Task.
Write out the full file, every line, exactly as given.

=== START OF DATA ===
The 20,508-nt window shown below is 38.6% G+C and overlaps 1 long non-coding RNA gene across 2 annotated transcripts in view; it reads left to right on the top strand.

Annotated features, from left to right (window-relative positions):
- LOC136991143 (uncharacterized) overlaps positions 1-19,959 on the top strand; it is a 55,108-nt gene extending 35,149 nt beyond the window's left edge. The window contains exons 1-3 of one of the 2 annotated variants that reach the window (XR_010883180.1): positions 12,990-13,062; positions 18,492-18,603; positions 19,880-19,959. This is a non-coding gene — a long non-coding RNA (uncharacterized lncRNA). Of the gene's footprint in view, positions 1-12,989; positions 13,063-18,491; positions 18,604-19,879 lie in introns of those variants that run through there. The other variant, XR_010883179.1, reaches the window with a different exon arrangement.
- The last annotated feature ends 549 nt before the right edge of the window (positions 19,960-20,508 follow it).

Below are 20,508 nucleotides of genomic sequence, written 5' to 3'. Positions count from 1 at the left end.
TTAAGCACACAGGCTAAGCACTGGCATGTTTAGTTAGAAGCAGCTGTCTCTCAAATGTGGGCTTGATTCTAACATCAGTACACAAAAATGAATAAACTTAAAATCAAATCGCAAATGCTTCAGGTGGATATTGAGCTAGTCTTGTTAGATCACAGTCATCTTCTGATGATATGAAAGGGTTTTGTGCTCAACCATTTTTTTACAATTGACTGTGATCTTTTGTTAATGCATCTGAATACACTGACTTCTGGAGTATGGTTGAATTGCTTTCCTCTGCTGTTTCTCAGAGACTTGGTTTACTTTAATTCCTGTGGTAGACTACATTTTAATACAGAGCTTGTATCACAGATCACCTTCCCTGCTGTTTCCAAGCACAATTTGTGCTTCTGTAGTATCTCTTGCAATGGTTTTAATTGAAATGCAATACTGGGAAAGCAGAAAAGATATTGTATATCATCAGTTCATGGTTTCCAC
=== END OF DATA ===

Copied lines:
The 20,508-nt window shown below is 38.6% G+C and overlaps 1 long non-coding RNA gene across 2 annotated transcripts in view; it reads left to right on the top strand.

Annotated features, from left to right (window-relative positions):
- LOC136991143 (uncharacterized) overlaps positions 1-19,959 on the top strand; it is a 55,108-nt gene extending 35,149 nt beyond the window's left edge. The window contains exons 1-3 of one of the 2 annotated variants that reach the window (XR_010883180.1): positions 12,990-13,062; positions 18,492-18,603; positions 19,880-19,959. This is a non-coding gene — a long non-coding RNA (uncharacterized lncRNA). Of the gene's footprint in view, positions 1-12,989; positions 13,063-18,491; positions 18,604-19,879 lie in introns of those variants that run through there. The other variant, XR_010883179.1, reaches the window with a different exon arrangement.
- The last annotated feature ends 549 nt before the right edge of the window (positions 19,960-20,508 follow it).

Below are 20,508 nucleotides of genomic sequence, written 5' to 3'. Positions count from 1 at the left end.
TTAAGCACACAGGCTAAGCACTGGCATGTTTAGTTAGAAGCAGCTGTCTCTCAAATGTGGGCTTGATTCTAACATCAGTACACAAAAATGAATAAACTTAAAATCAAATCGCAAATGCTTCAGGTGGATATTGAGCTAGTCTTGTTAGATCACAGTCATCTTCTGATGATATGAAAGGGTTTTGTGCTCAACCATTTTTTTACAATTGACTGTGATCTTTTGTTAATGCATCTGAATACACTGACTTCTGGAGTATGGTTGAATTGCTTTCCTCTGCTGTTTCTCAGAGACTTGGTTTACTTTAATTCCTGTGGTAGACTACATTTTAATACAGAGCTTGTATCACAGATCACCTTCCCTGCTGTTTCCAAGCACAATTTGTGCTTCTGTAGTATCTCTTGCAATGGTTTTAATTGAAATGCAATACTGGGAAAGCAGAAAAGATATTGTATATCATCAGTTCATGGTTTCCAC